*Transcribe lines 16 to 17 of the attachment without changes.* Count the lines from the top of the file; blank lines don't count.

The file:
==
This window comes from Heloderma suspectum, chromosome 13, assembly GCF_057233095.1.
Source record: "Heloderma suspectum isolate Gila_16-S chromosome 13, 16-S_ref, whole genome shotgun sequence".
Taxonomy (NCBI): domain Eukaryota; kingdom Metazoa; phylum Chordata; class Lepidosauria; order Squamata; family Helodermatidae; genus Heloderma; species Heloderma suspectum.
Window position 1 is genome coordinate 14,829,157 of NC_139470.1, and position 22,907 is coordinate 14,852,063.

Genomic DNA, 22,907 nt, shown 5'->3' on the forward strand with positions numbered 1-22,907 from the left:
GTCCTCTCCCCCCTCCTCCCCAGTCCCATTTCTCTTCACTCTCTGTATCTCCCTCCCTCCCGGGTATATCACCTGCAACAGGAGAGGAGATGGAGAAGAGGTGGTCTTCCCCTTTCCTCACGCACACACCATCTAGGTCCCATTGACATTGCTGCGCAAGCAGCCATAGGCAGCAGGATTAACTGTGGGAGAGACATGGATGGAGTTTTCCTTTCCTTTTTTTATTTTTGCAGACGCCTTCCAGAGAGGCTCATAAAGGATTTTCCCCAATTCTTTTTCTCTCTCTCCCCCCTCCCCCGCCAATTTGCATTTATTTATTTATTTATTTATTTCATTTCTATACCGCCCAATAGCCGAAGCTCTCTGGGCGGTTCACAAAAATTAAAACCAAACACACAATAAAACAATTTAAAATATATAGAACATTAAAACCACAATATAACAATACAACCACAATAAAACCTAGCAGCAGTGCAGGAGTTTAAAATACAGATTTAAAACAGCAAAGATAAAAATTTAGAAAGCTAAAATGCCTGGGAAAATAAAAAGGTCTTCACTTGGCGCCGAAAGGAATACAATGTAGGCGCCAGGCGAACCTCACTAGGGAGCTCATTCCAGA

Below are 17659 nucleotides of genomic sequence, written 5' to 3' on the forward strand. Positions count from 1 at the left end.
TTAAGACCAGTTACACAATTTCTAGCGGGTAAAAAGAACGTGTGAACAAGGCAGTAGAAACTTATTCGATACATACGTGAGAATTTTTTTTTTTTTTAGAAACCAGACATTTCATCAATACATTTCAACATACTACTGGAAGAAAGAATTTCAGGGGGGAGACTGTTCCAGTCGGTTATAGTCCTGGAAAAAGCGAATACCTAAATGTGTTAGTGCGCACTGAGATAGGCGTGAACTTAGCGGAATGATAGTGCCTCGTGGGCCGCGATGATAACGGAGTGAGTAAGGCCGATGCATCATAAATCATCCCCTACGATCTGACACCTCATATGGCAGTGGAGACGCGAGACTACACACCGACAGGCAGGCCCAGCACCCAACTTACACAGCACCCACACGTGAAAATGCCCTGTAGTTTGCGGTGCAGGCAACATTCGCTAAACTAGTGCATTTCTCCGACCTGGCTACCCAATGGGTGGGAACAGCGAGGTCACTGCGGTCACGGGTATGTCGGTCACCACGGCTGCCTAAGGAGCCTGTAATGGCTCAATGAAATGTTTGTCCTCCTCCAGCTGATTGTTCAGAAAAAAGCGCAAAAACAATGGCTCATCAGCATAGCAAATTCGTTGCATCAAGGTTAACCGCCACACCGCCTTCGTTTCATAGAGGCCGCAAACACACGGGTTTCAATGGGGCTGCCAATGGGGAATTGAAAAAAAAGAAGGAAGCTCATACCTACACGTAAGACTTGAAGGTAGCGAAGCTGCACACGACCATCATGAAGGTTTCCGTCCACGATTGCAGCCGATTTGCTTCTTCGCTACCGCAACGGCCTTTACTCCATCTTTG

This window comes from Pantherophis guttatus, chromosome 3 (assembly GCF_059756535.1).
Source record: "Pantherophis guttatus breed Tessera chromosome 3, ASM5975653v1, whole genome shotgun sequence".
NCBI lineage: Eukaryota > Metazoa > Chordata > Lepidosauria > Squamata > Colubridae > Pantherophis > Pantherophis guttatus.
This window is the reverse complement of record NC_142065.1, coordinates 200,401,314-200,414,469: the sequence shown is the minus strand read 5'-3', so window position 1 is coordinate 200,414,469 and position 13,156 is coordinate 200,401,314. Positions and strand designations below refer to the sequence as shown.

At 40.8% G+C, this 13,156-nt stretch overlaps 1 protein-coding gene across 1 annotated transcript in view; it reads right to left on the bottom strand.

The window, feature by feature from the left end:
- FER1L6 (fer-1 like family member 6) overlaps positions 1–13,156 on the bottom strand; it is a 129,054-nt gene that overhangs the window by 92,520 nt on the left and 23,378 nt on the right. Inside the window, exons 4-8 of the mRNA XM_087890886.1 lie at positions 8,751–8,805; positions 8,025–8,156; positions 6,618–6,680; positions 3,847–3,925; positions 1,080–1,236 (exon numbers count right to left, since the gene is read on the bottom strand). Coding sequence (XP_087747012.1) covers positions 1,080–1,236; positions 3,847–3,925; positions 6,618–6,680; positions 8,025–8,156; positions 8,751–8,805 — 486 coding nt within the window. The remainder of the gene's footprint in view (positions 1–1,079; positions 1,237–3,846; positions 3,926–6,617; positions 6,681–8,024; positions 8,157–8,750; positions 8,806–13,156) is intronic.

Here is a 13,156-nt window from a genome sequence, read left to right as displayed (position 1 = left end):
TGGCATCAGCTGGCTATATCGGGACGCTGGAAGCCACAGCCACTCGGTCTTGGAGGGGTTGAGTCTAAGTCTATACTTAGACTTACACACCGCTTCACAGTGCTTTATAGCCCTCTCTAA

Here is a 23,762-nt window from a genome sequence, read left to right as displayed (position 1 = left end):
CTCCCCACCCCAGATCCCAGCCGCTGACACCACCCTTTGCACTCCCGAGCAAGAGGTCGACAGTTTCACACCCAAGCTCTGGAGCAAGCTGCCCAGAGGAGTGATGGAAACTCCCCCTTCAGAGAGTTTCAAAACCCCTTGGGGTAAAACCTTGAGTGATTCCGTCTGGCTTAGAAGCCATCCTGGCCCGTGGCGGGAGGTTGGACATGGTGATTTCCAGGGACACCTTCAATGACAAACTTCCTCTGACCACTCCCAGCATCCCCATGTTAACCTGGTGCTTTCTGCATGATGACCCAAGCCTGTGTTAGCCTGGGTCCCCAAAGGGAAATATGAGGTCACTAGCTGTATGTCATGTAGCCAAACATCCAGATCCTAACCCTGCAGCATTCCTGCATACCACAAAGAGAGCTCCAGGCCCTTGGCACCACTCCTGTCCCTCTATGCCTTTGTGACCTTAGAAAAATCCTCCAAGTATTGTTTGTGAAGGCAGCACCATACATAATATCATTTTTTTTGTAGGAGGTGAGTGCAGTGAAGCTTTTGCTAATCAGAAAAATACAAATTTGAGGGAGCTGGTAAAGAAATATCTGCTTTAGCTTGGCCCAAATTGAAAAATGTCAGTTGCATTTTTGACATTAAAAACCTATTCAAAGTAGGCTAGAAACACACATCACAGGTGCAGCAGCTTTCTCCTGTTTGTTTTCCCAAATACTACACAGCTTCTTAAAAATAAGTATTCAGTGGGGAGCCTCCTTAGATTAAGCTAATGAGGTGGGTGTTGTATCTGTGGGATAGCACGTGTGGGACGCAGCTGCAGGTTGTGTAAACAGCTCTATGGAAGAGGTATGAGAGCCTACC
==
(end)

Here is a 13,156-nt window from a genome sequence, read left to right as displayed (position 1 = left end):
TGGCATCAGCTGGCTATATCGGGACGCTGGAAGCCACAGCCACTCGGTCTTGGAGGGGTTGAGTCTAAGTCTATACTTAGACTTACACACCGCTTCACAGTGCTTTATAGCCCTCTCTAA